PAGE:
Blog 5 minute read
If Robert Phillips had listened to his school career advice he may have become an interior designer rather than ending up working in communications. Here he describes his rather strange start in the industry, why he set up strategy consultancy Jericho Chambers and how he found time to write his latest book, Trust Me, PR is Dead.
Phillips says that PR was not the first career that was suggested to him, or that he considered: “At school, when we did those weird multiple-choice questionnaires about our future careers at about 16 years old, it was suggested that I become either an antiques dealer or an interior designer. To be fair, I have always had a love of aesthetics – one of my fictional heroes is Rostand’s Cyrano de Bergerac with his love for poetry and panache. I cannot stand dullness. Other than that, I really wanted to be a town planner. I studied geography at A Level, but was told that it was not a “proper” academic subject, so I went to Oxford to study history (which I also loved) instead … and then got chucked out after only two terms.”
So how on earth did Phillips end up working in comms? He says that he “fell into it. Completely by accident” adding, “That said, I flirted with student politics and, like so many Social Democrats of the mid-1980s, I found a comfortable home in the world of PR and PA.”
Discussing how he got started in business, Phillips says: “I set-up my first company whilst still at University, in my third year. It was my father’s fault – he died rather unexpectedly and one of his former business associates assumed I would take over running his company. The only problem was that John (my father) was a fashion agent and I was completing a degree in Medieval and Modern History … hardly a natural fit. But I seized the opportunity nonetheless.”
“So, at the age of 22, with no business experience except a management apprenticeship with Marks and Spencer in my gap year, I ended up launching a consortium of Italian wedding dress manufacturers into the UK and inadvertently creating Britain’s first major bridal-wear exhibition. All very strange. But true.”
By 2007, Phillips had become UK CEO of PR firm Edelman, but decided to quit in 2012 to focus on a new type of comms. Describing why he left, Robert says: “The bottom line is that I no longer believed in the business model or the way the world was approaching PR. It had been nagging at me for a while – but I felt like a hypocrite or an impostor and had to quit. I had no plans to launch Jericho or anything similar back then. I just wanted to take some time out and think through ‘what was next’ for comms.”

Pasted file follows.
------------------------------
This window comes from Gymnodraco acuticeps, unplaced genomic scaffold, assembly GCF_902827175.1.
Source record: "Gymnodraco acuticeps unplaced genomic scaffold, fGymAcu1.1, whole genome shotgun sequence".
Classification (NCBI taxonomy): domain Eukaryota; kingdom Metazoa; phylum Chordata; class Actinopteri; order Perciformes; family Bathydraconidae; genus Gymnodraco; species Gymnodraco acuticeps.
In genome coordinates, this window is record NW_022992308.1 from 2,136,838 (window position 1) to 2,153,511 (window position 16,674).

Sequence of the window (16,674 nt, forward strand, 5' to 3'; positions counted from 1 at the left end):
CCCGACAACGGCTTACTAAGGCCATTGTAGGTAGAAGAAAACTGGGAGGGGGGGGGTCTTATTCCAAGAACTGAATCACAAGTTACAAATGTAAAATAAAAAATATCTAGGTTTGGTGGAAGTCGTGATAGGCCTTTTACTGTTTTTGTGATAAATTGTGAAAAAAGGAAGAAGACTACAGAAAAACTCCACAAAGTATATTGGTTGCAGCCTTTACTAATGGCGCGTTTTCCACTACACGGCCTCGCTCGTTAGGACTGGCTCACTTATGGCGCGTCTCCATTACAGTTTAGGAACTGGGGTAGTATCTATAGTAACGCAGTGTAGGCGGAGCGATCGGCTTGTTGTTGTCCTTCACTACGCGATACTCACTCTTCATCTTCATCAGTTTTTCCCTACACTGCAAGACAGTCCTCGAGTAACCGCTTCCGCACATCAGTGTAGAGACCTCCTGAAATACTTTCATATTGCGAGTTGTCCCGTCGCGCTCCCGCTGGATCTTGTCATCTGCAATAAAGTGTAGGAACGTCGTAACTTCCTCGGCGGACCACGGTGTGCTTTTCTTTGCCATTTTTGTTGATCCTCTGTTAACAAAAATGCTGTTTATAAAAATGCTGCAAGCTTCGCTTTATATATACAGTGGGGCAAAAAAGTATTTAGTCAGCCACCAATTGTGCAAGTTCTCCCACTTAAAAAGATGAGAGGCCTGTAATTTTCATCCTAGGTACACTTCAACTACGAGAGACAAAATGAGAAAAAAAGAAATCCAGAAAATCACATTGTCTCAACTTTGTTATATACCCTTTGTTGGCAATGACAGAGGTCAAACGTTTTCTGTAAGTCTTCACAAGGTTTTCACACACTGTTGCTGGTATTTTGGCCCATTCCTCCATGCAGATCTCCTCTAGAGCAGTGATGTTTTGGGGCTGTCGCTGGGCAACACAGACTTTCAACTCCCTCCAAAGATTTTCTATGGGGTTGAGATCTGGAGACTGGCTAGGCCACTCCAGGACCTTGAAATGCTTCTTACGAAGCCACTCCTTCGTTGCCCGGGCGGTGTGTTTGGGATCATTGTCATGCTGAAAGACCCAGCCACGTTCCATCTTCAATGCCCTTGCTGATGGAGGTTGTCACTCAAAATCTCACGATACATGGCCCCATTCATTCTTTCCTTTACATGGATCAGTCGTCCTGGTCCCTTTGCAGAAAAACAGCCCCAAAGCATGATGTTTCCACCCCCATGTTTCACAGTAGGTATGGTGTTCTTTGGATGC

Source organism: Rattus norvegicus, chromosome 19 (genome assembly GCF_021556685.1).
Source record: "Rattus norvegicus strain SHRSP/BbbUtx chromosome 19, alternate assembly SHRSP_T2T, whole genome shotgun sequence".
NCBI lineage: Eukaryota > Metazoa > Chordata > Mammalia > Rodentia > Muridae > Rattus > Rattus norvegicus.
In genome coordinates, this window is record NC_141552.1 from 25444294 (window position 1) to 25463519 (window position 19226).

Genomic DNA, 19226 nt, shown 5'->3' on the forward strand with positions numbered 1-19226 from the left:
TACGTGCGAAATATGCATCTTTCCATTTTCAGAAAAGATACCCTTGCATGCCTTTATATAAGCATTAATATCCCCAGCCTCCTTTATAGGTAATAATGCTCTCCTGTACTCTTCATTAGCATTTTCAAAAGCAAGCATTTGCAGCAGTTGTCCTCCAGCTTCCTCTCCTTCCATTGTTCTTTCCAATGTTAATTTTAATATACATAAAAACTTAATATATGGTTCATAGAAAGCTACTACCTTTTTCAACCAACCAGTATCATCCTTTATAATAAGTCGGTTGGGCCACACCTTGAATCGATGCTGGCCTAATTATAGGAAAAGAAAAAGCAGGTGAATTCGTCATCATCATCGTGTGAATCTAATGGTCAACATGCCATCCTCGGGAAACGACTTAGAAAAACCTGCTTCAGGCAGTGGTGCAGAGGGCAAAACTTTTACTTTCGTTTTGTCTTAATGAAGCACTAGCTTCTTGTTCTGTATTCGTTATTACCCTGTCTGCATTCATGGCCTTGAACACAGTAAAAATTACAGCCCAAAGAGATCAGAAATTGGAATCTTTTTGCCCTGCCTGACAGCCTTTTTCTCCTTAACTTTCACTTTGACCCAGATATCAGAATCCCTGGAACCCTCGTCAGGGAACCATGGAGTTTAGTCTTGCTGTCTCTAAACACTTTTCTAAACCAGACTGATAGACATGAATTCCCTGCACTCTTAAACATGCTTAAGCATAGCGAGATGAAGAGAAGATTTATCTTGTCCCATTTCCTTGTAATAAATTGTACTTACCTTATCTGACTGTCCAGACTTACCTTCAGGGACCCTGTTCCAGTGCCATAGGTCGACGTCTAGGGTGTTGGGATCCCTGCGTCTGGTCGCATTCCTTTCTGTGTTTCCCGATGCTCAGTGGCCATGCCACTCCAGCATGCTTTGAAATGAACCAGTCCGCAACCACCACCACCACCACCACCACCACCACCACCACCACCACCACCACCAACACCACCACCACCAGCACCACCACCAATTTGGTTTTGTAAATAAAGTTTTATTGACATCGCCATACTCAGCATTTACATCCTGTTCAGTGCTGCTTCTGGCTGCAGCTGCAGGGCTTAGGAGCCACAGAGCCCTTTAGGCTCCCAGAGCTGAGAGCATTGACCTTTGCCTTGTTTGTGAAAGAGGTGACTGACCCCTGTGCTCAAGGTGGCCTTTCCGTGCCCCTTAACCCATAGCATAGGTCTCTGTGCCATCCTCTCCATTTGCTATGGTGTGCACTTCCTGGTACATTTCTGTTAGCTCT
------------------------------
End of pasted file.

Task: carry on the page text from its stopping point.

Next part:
“I still maintain only the highest level of respect for Edelman, though, and Richard [Edelman] is for sure one of the industry’s good guys. And my lifelong friend and business partner for 25 years, Jackie Cooper, is still very much part of the Edelman set-up, so I have to respect that.”
Running consultancy Jericho Chambers doesn’t leave much time for hobbies, but Phillips has managed to carve out time (“Late nights, early mornings and weekends”) to write the book, Trust Me, PR is Dead. “It is actually my second book, having published Citizen Renaissance (written with Jules Peck) on-line in 2008. Both books were in my head. I just needed to write down everything I had been thinking.”
“Trust Me, PR is Dead actually started out as an exploration of city states, the new business states that multinational corporations effectively represent and business leadership. It evolved into a book about trust and communications, as it soon became apparent that PR had for too long been responsible for a world gone wrong and the abuse of trust. But it was a book about cities that was in my head when I quit Edelman.”
Discussing the lessons he has learnt through his career, Phillips says: “My personal mantras, such as they are: ‘no fear, no mediocrity and no assholes‘. I would urge everyone starting out in any business sector to adopt these. No one should ever be bullied or repressed by hierarchies, nor intimidated by age or experience. I am an absolute believer in social democracy – politically and in the workplace: social – of and among the people; democracy – give voice to all. Too many people mistake management for leadership and too many (often not very good) managers force themselves upon others as leaders.”
If there is one message Phillips wishes to pass on to PROs it is that “the great propaganda game is over”, he explains: “It is about what we do, not what we say. ‘Crafting’ or ‘managing’ the message is bullshit. Public engagement (which I championed whilst at Edelman) is no longer enough – we live a time of constant chaos where only permanent engagement (including with those who disagree) will suffice. We need to think more in terms of public leadership (which is activist, co-produced, citizen-centric and society-first) and public value, where we are accountable to wise crowds of stakeholders, rather than to sterile and often pointless absolute measurements. Permanent engagement, public leadership and public value are the future. For now.”
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